The tech-giant Google announced that it has hired long-time Intel executive Uri Frank as vice president to lead its custom chip division.
According to Google Fellow and VP of systems infrastructure, Amin Vahdat, the future of cloud infrastructure is bright, and it’s changing fast. He says they continue to work to meet computing demands worldwide. Apparently, they are thrilled to welcome Uri Frank as VP of Engineering for server chip design.
With Uri Frank, Google gets an experienced chip industry executive, who worked more than two decades at Intel. He rose from his engineering role to corporate vice president at the Design Engineering Group. This remained his final position before leaving the company earlier in March.
Frank announced this was a big step to join an organization with a long history of building custom silicon.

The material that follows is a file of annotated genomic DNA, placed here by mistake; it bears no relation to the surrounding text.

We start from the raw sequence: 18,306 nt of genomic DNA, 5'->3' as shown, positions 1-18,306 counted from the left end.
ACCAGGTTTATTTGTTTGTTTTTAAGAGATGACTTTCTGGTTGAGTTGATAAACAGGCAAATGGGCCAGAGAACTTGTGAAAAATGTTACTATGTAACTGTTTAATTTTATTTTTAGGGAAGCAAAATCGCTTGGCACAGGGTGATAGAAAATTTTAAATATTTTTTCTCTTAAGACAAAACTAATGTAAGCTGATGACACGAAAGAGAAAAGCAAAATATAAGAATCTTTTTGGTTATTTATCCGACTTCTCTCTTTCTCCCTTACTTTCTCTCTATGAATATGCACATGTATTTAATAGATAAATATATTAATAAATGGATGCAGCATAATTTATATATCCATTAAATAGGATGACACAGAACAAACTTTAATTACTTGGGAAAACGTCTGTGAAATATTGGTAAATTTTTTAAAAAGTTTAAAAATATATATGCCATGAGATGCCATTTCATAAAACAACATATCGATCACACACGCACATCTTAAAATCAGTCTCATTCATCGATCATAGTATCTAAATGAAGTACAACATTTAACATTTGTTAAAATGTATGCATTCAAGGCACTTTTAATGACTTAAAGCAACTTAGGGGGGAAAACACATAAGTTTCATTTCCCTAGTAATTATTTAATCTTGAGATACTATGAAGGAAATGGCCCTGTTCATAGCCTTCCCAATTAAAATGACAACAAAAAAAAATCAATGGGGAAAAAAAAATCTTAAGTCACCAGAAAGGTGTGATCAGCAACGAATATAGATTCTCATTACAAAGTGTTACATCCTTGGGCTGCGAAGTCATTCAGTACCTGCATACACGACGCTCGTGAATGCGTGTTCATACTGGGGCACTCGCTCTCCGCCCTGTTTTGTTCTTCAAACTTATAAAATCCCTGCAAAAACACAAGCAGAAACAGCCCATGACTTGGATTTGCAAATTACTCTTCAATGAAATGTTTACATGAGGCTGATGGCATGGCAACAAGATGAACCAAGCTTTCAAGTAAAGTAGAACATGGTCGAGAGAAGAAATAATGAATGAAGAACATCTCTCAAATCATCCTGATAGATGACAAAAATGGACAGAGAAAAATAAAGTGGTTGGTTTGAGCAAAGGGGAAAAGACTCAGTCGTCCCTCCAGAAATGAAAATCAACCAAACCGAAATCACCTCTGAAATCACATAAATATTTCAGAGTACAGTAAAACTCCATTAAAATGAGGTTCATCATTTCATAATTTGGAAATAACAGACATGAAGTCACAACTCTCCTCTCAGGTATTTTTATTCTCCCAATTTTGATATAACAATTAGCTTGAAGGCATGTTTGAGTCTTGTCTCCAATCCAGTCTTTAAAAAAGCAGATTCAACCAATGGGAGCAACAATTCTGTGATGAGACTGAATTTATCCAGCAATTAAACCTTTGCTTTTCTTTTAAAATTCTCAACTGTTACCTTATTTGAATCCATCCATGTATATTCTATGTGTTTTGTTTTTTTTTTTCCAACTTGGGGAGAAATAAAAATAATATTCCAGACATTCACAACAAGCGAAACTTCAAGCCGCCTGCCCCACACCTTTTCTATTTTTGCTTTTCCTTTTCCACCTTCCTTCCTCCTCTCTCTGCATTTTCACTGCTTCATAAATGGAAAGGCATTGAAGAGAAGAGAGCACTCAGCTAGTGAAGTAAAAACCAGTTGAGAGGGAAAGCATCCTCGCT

Uri Frank noted that Google has designed and created some of the world’s largest and most efficient computing systems. For a long time, custom chips have been an essential part of this strategy. He said he looks forward to growing a team in Israel while accelerating Google Cloud’s innovations in compute infrastructure.
Google started building its chips in 2015
Google’s started building its chips in 2015 when it launched the first TensorFlow chips. It moved into video processing chips in 2018. They went on to add OpenTitan, an open-source chip with a security angle, in 2019.
Frank’s role will be to continue to build on this previous experience to work with clients and partners in order to create new custom chip architectures. The firm wants to move away from buying motherboard components from different vendors to building its own “system on a chip” or SoC, which it says will be more effective.
Significantly, we’ve seen other large-scale companies like Amazon, Facebook, Apple, and Microsoft begin building their own custom chips in the last years. They aimed to meet each company’s individual needs and give more precise control over the relationship between the hardware and software.
Moreover, it will be Frank’s job to lead Google’s custom chip unit and help develop it.